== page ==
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The Accuracy of Hemoglobin A1c and Fructosamine Evaluated by Long-Term Continuous Glucose Monitoring in Patients with Type 2 Diabetes Undergoing Hemodialysis

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INTRODUCTION: The accuracy of hemoglobin A1c (HbA1c) as a glycemic marker in patients with type 2 diabetes (T2D) receiving hemodialysis (HD) remains unknown. To assess accuracy, we compared HbA1c and fructosamine levels with interstitial glucose measured by continuous glucose monitoring (CGM) in patients with T2D receiving HD.

METHODS: Thirty patients in the HD group and 36 patients in the control group (T2D and an estimated glomerular filtration rate >60 mL/min/1.73 m2) completed the study period of 17 weeks. CGM (Ipro2®, Medtronic) was performed 5 times for periods of up to 7 days (with 4-week intervals) during a 16-week period. HbA1c (mmol/mol), the estimated mean plasma glucose from HbA1c (eMPGA1c [mmol/L]) and fructosamine (μmol/L) was measured at week 17 and compared with mean sensor glucose levels from CGM.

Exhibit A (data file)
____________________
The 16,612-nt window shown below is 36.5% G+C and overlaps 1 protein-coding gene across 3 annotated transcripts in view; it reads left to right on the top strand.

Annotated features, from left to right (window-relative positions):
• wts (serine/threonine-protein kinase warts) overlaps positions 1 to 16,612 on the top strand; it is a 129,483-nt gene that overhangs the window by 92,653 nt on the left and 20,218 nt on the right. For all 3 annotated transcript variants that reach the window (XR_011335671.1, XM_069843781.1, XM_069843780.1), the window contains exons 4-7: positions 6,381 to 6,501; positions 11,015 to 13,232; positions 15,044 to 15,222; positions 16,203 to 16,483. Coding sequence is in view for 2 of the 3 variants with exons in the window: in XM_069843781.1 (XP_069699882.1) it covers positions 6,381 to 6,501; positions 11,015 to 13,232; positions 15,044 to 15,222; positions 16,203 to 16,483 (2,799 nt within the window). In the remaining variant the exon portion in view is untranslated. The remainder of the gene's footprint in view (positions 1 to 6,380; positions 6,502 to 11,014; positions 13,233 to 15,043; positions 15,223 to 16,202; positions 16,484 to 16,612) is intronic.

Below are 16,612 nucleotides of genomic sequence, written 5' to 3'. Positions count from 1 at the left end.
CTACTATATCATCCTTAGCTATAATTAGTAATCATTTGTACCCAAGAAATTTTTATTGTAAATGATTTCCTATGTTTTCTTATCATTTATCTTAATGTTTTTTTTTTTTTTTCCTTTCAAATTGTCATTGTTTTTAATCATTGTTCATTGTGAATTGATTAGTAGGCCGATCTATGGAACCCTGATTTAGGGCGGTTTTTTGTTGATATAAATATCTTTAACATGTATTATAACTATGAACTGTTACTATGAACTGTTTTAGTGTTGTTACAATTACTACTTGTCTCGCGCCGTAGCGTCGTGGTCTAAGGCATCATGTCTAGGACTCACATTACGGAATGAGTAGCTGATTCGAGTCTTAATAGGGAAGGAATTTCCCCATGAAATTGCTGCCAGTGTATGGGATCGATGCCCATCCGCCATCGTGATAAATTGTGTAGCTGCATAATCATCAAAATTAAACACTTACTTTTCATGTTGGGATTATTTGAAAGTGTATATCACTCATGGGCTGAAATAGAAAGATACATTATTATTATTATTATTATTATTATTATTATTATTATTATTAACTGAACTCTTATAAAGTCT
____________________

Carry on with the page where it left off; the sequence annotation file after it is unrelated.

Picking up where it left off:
FINDINGS: In the HD group, mean sensor glucose was 1.4 mmol/L (95% confidence interval [CI]: 1.0-1.8) higher than the eMPGA1c, whereas the difference for controls was 0.1 mmol/L (95% CI: -0.1-[0.4]; p < 0.001). Adjusted for mean sensor glucose, HbA1c was lower in the HD group (-7.3 mmol/mol, 95% CI: -10.0-[-4.7]) than in the control group (p < 0.001), with no difference detected for fructosamine (p = 0.64).

DISCUSSION: HbA1c evaluated by CGM underestimates plasma glucose levels in patients receiving HD. The underestimation represents a clinical challenge in optimizing glycemic control in the HD population. Fructosamine is unaffected by the factors affecting HbA1c and appears to be more accurate for glycemic monitoring. CGM or fructosamine could thus complement HbA1c in obtaining more accurate glycemic control in this patient group.

OriginalsprogEngelsk
TidsskriftBlood purification
Vol/bind51
Udgave nummer7
Sider (fra-til)608-616
Antal sider9
ISSN0253-5068
DOI
StatusUdgivet - jul. 2022

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